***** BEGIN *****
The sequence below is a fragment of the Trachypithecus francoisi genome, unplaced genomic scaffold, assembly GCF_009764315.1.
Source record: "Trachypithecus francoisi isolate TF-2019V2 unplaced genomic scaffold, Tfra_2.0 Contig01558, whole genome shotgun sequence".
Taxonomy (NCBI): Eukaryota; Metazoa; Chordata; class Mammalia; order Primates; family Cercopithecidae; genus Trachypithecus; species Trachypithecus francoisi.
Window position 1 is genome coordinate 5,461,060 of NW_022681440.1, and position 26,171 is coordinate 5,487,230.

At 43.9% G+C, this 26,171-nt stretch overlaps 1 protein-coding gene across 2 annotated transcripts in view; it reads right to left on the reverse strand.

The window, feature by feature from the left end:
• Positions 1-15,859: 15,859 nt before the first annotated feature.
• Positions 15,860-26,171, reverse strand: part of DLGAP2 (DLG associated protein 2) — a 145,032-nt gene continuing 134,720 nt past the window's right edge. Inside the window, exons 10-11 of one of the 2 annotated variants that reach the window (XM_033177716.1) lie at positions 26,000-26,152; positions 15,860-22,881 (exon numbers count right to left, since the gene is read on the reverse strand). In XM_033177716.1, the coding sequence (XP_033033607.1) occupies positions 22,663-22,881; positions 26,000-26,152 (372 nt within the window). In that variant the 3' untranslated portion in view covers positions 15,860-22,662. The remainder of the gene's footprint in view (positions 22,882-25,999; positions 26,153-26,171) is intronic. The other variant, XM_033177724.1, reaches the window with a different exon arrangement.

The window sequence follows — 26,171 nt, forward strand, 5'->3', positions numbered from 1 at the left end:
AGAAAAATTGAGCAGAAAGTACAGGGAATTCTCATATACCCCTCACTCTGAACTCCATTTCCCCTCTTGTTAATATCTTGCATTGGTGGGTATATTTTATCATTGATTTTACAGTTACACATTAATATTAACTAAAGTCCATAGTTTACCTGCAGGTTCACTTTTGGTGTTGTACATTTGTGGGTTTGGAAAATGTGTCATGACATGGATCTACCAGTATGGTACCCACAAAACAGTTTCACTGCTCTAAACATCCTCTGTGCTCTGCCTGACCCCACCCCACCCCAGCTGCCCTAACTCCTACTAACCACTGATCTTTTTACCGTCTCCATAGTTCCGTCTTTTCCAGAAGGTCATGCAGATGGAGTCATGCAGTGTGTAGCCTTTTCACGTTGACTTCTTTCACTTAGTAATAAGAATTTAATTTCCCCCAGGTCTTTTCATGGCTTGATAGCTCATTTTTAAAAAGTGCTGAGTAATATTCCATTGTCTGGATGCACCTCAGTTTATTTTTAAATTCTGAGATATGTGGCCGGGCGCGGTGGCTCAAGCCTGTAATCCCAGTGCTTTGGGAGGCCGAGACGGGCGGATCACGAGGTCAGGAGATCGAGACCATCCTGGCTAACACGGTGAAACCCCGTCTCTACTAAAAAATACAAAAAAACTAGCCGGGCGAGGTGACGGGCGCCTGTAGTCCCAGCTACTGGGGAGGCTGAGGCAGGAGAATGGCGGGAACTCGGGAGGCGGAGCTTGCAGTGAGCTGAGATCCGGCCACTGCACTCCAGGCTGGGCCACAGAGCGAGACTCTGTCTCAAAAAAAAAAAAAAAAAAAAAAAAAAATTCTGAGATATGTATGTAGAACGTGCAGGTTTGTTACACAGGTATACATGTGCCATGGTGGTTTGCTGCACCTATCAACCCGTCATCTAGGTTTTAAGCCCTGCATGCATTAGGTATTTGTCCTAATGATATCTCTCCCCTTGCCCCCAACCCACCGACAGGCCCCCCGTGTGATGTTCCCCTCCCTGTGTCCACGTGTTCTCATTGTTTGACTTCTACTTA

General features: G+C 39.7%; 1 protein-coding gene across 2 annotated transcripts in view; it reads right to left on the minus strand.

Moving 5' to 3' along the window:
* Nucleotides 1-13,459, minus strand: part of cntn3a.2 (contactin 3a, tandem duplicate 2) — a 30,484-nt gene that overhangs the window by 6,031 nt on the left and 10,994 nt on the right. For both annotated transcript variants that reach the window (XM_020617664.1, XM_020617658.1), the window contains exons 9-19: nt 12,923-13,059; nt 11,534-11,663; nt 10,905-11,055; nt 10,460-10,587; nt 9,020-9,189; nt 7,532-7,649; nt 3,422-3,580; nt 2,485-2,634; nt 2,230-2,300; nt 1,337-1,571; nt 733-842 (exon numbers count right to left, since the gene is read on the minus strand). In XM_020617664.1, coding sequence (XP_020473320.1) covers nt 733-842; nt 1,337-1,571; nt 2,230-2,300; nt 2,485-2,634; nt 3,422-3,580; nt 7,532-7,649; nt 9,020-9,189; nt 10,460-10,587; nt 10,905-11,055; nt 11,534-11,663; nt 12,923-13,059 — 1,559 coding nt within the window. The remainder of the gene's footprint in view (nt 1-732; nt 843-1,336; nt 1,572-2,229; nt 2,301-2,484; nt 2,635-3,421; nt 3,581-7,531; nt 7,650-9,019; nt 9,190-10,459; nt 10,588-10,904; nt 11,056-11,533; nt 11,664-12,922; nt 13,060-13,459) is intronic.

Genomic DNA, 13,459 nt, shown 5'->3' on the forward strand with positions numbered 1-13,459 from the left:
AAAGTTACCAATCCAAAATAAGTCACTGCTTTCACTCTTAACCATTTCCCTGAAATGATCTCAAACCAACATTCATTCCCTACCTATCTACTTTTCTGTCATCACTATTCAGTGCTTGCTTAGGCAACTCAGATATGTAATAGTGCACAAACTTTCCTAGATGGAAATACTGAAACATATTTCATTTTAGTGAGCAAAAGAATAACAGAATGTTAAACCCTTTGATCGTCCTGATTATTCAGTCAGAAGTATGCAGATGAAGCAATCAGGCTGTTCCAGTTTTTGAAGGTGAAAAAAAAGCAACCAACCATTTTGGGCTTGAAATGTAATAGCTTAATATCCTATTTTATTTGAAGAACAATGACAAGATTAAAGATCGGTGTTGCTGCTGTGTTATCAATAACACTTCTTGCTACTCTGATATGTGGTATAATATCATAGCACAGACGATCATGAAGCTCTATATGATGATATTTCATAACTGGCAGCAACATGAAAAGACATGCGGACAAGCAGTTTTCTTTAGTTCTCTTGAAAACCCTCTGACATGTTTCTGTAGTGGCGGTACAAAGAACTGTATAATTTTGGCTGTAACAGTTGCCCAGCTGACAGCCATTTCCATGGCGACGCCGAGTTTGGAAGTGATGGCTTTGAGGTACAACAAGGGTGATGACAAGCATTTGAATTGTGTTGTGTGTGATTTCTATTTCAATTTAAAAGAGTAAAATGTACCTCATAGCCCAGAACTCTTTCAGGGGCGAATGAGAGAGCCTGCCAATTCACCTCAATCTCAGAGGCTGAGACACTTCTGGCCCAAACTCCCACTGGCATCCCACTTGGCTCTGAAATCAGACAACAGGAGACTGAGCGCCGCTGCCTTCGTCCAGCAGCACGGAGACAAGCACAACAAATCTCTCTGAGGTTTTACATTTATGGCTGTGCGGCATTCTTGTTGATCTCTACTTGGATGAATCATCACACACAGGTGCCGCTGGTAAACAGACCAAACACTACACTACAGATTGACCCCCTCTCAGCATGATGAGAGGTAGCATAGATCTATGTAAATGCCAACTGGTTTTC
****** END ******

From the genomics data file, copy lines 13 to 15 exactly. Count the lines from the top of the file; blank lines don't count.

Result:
* Nucleotides 1-13,459, minus strand: part of cntn3a.2 (contactin 3a, tandem duplicate 2) — a 30,484-nt gene that overhangs the window by 6,031 nt on the left and 10,994 nt on the right. For both annotated transcript variants that reach the window (XM_020617664.1, XM_020617658.1), the window contains exons 9-19: nt 12,923-13,059; nt 11,534-11,663; nt 10,905-11,055; nt 10,460-10,587; nt 9,020-9,189; nt 7,532-7,649; nt 3,422-3,580; nt 2,485-2,634; nt 2,230-2,300; nt 1,337-1,571; nt 733-842 (exon numbers count right to left, since the gene is read on the minus strand). In XM_020617664.1, coding sequence (XP_020473320.1) covers nt 733-842; nt 1,337-1,571; nt 2,230-2,300; nt 2,485-2,634; nt 3,422-3,580; nt 7,532-7,649; nt 9,020-9,189; nt 10,460-10,587; nt 10,905-11,055; nt 11,534-11,663; nt 12,923-13,059 — 1,559 coding nt within the window. The remainder of the gene's footprint in view (nt 1-732; nt 843-1,336; nt 1,572-2,229; nt 2,301-2,484; nt 2,635-3,421; nt 3,581-7,531; nt 7,650-9,019; nt 9,190-10,459; nt 10,588-10,904; nt 11,056-11,533; nt 11,664-12,922; nt 13,060-13,459) is intronic.

Genomic DNA, 13,459 nt, shown 5'->3' on the forward strand with positions numbered 1-13,459 from the left:
AAAGTTACCAATCCAAAATAAGTCACTGCTTTCACTCTTAACCATTTCCCTGAAATGATCTCAAACCAACATTCATTCCCTACCTATCTACTTTTCTGTCATCACTATTCAGTGCTTGCTTAGGCAACTCAGATATGTAATAGTGCACAAACTTTCCTAGATGGAAATACTGAAACATATTTCATTTTAGTGAGCAAAAGAATAACAGAATGTTAAACCCTTTGATCGTCCTGATTATTCAGTCAGAAGTATGCAGATGAAGCAATCAGGCTGTTCCAGTTTTTGAAGGTGAAAAAAAAGCAACCAACCATTTTGGGCTTGAAATGTAATAGCTTAATATCCTATTTTATTTGAAGAACAATGACAAGATTAAAGATCGGTGTTGCTGCTGTGTTATCAATAACACTTCTTGCTACTCTGATATGTGGTATAATATCATAGCACAGACGATCATGAAGCTCTATATGATGATATTTCATAACTGGCAGCAACATGAAAAGACATGCGGACAAGCAGTTTTCTTTAGTTCTCTTGAAAACCCTCTGACATGTTTCTGTAGTGGCGGTACAAAGAACTGTATAATTTTGGCTGTAACAGTTGCCCAGCTGACAGCCATTTCCATGGCGACGCCGAGTTTGGAAGTGATGGCTTTGAGGTACAACAAGGGTGATGACAAGCATTTGAATTGTGTTGTGTGTGATTTCTATTTCAATTTAAAAGAGTAAAATGTACCTCATAGCCCAGAACTCTTTCAGGGGCGAATGAGAGAGCCTGCCAATTCACCTCAATCTCAGAGGCTGAGACACTTCTGGCCCAAACTCCCACTGGCATCCCACTTGGCTCTGAAATCAGACAACAGGAGACTGAGCGCCGCTGCCTTCGTCCAGCAGCACGGAGACAAGCACAACAAATCTCTCTGAGGTTTTACATTTATGGCTGTGCGGCATTCTTGTTGATCTCTACTTGGATGAATCATCACACACAGGTGCCGCTGGTAAACAGACCAAACACTACACTACAGATTGACCCCCTCTCAGCATGATGAGAGGTAGCATAGATCTATGTAAATGCCAACTGGTTTTC